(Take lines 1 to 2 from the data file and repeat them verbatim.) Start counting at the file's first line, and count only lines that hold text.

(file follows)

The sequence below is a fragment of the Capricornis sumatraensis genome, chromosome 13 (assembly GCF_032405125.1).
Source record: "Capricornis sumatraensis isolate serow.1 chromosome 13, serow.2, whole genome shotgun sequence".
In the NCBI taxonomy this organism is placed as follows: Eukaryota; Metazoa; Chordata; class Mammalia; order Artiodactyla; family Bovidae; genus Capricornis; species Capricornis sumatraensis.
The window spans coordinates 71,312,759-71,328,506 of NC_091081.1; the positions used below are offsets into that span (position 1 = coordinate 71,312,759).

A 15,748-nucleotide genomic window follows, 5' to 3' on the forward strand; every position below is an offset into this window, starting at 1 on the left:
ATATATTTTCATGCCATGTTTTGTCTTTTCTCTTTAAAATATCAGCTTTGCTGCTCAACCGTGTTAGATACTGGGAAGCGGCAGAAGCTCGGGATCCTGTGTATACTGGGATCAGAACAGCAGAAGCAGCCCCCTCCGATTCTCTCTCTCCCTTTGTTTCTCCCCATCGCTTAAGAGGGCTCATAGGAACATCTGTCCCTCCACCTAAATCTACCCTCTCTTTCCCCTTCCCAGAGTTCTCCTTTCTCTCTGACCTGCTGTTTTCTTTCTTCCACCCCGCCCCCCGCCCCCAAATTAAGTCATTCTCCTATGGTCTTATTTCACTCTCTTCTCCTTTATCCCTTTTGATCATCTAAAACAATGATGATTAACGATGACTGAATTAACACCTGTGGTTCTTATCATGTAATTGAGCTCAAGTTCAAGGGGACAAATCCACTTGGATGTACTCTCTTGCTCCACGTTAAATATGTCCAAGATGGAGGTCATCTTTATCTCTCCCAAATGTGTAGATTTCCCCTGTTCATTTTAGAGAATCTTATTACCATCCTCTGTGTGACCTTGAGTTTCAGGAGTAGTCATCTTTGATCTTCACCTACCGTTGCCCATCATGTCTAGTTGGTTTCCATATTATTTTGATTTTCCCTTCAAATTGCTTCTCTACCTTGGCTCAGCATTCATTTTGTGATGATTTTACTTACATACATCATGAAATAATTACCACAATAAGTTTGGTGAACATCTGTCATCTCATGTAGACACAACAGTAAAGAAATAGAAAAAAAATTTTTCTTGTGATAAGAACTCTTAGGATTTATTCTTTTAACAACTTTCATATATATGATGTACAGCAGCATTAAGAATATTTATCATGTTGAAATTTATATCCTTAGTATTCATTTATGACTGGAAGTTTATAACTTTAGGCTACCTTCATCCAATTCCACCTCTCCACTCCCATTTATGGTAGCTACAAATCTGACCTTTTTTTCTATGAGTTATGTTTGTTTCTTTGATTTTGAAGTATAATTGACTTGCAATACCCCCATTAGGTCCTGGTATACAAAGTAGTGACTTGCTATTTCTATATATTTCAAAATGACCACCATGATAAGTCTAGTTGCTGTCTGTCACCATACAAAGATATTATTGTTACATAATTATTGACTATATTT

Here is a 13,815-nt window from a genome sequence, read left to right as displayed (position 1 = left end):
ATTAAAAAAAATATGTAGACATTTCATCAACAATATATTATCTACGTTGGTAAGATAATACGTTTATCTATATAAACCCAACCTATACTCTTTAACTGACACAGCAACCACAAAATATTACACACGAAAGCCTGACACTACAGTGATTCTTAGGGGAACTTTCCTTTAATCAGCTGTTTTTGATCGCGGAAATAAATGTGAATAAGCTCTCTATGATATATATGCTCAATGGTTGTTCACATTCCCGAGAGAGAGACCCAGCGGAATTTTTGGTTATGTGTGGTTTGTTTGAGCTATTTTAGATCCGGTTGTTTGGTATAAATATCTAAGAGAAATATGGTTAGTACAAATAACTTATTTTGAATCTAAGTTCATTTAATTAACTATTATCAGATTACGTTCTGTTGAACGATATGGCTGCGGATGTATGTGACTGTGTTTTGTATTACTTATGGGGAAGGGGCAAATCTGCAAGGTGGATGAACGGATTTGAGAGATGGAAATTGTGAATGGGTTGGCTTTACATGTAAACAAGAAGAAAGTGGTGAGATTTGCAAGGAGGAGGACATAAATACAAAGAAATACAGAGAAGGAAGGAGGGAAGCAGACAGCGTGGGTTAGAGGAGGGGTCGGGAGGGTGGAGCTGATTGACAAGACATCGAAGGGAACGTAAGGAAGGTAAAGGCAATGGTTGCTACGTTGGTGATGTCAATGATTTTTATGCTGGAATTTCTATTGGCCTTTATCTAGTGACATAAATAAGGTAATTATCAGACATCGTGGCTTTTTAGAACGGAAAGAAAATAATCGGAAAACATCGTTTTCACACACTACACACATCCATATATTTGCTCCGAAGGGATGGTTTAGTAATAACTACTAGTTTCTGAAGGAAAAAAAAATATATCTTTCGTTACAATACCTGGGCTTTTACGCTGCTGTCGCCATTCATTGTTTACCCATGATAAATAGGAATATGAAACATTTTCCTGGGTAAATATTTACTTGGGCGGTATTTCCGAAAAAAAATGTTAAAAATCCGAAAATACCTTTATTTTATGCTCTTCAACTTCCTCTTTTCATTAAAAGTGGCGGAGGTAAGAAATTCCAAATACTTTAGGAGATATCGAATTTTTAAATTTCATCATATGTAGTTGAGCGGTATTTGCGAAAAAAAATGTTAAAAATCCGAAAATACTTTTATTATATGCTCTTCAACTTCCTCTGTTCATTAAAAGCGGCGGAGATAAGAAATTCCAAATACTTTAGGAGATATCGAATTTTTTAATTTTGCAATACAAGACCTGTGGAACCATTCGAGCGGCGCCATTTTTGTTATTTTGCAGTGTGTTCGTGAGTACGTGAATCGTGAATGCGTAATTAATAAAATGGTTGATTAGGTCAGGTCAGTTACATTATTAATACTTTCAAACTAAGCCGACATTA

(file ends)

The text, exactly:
The sequence below is a fragment of the Capricornis sumatraensis genome, chromosome 13 (assembly GCF_032405125.1).
Source record: "Capricornis sumatraensis isolate serow.1 chromosome 13, serow.2, whole genome shotgun sequence".